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Closer to nature
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China's first series of nature documentaries has won audience acclamation, although its makers faced a struggle due to lack of funds and knowledge.


China's first commercial nature documentary series Forest China, which hit TV screens across the nation on December 1, 2007, has been met with mixed opinions.

Since 2004, the crew for the 11-episode documentary has been dispatched to remote and mysterious parts of China, exploring mountains, forests and deserts. It took four years to finish the filming of the documentary, a stunning production that brings the audience closer to China's natural habitat.

"Forest China reminds me of the masterpiece documentary Microcosmos. I never expected we Chinese filmmakers could make such a smashing work," one viewer said in a comment on the website of the documentary series. Another viewer said that the filming was so excellent that every picture taken from the documentary could be used as a desktop computer background.

On the official website of Forest China, a public survey shows that the top three attractions of the documentary were beautiful scene (27 percent), music (19.9 percent) and interesting commentary (19.3 percent). When asked to compare Forest China to foreign documentaries, 47 percent of respondents said they thought the two were neck and neck and 28 percent said they thought the Chinese documentary was better.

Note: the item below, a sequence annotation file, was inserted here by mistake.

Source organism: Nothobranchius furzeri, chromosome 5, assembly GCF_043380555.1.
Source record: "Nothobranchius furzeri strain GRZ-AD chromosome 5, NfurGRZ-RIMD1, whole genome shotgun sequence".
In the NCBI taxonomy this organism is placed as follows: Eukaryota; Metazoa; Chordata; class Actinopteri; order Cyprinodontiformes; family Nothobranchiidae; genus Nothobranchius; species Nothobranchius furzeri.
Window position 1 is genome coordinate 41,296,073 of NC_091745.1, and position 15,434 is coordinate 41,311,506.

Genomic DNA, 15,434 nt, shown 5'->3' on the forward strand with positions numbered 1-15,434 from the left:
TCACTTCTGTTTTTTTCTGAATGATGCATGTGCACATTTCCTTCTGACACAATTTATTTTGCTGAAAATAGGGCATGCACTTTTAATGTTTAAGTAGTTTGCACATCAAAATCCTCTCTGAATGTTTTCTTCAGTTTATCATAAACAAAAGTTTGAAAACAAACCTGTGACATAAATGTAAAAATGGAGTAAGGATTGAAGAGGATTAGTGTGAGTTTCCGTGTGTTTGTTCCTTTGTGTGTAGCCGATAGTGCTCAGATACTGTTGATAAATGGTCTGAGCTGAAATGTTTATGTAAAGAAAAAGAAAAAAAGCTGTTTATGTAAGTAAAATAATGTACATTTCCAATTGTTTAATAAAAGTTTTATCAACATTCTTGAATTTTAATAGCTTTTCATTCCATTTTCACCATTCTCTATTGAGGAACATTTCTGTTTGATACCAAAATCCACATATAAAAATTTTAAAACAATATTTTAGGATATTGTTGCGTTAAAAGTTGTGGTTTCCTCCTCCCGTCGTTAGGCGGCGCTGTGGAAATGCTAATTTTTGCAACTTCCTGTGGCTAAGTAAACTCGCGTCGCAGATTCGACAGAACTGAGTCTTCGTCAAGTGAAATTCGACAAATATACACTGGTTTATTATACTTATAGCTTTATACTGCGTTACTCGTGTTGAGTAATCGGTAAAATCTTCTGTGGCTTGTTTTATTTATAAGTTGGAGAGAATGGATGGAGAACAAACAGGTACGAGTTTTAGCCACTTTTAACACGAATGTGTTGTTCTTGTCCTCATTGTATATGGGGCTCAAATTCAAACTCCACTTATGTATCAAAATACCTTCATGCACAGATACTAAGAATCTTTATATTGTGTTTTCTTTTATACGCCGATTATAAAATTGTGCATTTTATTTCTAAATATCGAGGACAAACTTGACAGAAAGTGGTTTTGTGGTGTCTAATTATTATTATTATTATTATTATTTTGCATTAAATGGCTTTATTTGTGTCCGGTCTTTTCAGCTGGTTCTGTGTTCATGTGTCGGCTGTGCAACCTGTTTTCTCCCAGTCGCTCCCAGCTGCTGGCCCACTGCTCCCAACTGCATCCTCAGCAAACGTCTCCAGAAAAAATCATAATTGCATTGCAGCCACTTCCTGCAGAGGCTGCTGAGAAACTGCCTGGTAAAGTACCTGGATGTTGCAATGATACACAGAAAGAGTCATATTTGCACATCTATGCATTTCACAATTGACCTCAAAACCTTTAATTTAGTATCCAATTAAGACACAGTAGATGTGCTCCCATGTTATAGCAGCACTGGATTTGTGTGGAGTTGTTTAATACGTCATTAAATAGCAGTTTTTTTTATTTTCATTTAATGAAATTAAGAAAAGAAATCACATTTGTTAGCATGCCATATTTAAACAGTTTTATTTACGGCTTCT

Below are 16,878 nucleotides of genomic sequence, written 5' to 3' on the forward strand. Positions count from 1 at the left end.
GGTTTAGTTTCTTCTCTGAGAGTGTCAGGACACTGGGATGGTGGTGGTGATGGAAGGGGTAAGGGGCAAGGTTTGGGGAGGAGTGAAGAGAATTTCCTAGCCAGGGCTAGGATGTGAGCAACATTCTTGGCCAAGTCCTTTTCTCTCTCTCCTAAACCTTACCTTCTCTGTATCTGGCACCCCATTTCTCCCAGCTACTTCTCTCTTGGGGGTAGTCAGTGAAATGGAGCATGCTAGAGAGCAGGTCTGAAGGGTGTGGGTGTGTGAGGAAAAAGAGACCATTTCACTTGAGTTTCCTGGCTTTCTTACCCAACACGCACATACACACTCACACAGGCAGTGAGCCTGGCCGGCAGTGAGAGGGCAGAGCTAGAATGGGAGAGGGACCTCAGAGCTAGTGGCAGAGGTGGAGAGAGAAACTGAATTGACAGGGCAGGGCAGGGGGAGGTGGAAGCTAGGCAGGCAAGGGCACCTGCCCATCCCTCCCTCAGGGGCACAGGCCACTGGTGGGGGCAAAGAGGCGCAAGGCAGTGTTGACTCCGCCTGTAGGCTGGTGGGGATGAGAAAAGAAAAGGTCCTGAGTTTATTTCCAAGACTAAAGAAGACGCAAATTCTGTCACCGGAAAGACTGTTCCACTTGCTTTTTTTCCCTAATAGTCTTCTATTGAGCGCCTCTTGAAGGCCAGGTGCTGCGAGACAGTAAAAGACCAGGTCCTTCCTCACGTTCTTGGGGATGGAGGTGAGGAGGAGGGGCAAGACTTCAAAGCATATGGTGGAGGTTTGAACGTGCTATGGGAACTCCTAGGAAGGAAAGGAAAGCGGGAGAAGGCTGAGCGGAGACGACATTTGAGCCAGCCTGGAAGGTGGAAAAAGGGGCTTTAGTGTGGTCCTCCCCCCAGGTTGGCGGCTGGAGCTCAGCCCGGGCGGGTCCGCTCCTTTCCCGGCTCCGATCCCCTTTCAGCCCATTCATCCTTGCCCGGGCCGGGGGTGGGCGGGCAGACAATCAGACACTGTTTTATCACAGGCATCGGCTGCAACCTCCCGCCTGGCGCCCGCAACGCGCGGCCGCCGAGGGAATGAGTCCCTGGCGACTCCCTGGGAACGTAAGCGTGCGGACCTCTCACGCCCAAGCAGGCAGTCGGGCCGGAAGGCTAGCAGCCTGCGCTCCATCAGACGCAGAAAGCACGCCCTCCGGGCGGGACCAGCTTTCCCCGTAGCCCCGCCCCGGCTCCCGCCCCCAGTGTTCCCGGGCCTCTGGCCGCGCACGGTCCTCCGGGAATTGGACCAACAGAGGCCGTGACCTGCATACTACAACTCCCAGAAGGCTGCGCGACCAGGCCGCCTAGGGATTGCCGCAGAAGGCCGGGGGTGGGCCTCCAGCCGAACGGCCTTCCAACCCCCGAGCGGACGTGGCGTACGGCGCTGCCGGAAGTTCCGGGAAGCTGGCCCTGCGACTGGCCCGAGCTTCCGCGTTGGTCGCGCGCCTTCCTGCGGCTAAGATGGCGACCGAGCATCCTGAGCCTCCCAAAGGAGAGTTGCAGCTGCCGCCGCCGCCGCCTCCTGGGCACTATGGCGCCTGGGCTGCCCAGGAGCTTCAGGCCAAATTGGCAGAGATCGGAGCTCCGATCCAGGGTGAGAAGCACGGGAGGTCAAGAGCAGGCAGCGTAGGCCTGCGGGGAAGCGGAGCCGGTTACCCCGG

Tell a story

Before shooting began in 2004, the documentary directors were given a week of training by two veterans from the world-leading producer of factual television Natural History New Zealand Ltd. (NHNZ), Michel Stedman and Peter Hyton.

"NHNZ might not be the most powerful documentary producer, but for sure it has harvested the most trophies in this field," said Chen Xiaoqing, the documentary's general director and a veteran Chinese TV producer who works for the country's largest TV station China Central Television (CCTV).

The words, "You must tell the audience a story," were embedded in Chen's mind by the NHNZ veterans. One documentary follows golden monkeys because an animal expert told them it was time for the monkeys to choose a new king.

Chen's crew focused on a family of black cranes, but filming was disrupted when the birds' environment was disturbed by tourists.

Such things happened a lot during the filming. The crew in charge of rain forest filming planed to shoot an endangered species of gibbon in Hainan Province, but found only 12 very alert and difficult to film animals living on a mountain. The crew waited in the rain for almost 10 days to shoot nothing, but a shadow of one of the gibbons.

Big investment

The documentary team came up against obstacles during the four years it took to make the series, including weak scientific research and lack of knowledge about the environment, but their biggest problem was lack of funds.

Though they received 10 million yuan from the State Forestry Administration and the Ministry of Finance, the team found this money fell far short of what they needed. Although 10 million yuan might be a big investment for a documentary project in China, it is only one thirtieth of that of a foreign documentary, said Chen.